Tsuyoshi Ihara is a Japanese actor who appeared in “Letters From Iwo Jima” alongside Ken Watanabe. He’s also a restaurateur. In August, he opened an L.A. outpost of Gottsui, a popular Tokyo okonomiyaki parlor that dates to 1991, with a name that means “great” in Osaka, one of okonomiyaki’s capitals. Their menu features handy okonomiyaki diagrams that list options like beef, mochi, shrimp and/or scallops, which all end up folded into the griddled savory pancake. One of our choices was Original Okonomiyaki ($13.75) featuring thin sheathes of omelet and pork that enshrouded supple shrimp and squid and big chunks of potato. Yes, this is comfort food, and yes, okonomiyaki can be heavy, but at least it packs a lot of flavor. The toppings consisted of squiggled mayo, sweet-savory okonomiyaki sauce, and “Dancing Bonito,” sheets of dried, micro-planed fish that look like pencil shavings and move to the heat. Unlike at Lomita’s Gaja Moc, where it’s DIY, Gottsui’s cooks prepare the okonomiyaki for you, which might not be as fun or interactive, but it’s certainly faster, and there’s less margin for error. Bonus: original okonomiyaki comes planted with an adulterated Japanese flag.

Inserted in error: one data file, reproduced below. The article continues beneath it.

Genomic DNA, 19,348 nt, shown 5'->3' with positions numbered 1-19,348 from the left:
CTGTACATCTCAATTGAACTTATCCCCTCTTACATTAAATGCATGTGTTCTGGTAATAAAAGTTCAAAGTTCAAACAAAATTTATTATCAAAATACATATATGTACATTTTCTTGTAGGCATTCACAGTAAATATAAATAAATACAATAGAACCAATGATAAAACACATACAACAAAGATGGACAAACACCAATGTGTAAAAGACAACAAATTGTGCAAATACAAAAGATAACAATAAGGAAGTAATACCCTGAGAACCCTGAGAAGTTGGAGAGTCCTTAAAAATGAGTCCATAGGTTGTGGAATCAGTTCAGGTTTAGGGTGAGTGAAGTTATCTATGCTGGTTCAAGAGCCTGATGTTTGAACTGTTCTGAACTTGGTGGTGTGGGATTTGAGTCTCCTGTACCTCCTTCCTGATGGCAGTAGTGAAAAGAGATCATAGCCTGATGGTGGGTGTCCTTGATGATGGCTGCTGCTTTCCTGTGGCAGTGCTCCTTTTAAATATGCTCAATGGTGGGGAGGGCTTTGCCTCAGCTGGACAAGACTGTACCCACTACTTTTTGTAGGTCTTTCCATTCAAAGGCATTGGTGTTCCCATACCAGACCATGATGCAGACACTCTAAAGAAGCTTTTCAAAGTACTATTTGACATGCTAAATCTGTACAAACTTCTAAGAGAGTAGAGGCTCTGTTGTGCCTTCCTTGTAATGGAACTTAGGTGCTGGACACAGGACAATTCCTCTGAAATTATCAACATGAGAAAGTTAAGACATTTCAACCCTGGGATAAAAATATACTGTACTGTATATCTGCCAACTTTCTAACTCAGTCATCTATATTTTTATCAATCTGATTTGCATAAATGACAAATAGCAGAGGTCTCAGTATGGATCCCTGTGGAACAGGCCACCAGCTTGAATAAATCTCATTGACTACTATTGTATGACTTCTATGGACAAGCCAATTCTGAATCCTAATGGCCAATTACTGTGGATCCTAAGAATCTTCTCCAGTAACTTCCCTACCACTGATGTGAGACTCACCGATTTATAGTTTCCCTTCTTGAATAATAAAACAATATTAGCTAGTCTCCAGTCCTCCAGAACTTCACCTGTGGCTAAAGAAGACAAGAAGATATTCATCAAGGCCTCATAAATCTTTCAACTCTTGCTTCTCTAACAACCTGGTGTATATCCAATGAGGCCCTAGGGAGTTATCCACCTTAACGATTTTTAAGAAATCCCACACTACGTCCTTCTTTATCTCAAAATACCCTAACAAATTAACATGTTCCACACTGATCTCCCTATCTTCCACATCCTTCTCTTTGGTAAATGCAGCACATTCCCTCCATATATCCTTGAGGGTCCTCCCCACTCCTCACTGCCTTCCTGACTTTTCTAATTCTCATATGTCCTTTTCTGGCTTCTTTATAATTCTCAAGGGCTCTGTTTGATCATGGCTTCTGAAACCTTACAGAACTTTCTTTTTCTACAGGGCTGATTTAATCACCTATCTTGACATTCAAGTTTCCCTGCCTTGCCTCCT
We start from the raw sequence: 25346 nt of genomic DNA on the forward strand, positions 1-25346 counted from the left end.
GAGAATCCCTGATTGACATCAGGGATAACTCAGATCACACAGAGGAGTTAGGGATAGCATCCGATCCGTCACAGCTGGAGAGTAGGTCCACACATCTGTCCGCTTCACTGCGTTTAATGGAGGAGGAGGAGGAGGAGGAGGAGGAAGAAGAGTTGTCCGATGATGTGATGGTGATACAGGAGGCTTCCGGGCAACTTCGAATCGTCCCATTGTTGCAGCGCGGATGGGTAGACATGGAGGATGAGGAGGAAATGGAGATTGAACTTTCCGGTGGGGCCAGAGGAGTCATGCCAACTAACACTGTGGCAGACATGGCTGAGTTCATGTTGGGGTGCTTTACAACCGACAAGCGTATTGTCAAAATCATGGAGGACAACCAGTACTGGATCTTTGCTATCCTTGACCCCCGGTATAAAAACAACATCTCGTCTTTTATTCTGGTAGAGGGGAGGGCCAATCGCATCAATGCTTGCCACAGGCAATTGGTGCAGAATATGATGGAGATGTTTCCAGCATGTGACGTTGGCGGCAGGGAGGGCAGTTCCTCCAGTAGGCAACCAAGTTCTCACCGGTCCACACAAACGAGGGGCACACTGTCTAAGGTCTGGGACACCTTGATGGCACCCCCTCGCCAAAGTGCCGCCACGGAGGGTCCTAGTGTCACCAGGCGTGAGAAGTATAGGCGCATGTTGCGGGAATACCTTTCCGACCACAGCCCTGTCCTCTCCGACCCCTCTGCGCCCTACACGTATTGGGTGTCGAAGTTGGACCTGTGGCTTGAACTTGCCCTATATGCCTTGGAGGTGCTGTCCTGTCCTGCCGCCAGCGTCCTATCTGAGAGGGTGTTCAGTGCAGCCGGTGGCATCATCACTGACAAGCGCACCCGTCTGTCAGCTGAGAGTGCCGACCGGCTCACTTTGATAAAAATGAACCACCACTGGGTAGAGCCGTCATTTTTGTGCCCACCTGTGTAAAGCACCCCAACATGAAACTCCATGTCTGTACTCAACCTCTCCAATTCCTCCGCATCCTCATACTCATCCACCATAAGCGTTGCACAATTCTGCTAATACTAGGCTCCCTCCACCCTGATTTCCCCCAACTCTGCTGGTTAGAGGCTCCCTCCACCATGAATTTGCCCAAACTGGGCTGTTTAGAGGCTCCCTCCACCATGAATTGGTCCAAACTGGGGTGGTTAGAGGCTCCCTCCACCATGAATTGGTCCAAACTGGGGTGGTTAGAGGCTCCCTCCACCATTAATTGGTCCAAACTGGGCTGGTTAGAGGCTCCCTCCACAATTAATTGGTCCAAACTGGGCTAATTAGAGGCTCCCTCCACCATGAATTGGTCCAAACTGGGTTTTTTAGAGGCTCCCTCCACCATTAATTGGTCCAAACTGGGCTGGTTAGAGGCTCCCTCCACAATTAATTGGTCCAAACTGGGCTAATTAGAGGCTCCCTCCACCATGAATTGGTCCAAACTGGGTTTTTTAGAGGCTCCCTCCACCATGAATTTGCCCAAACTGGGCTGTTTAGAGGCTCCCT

Dose of Vitamin P spotlights my favorite pork dish from the previous week.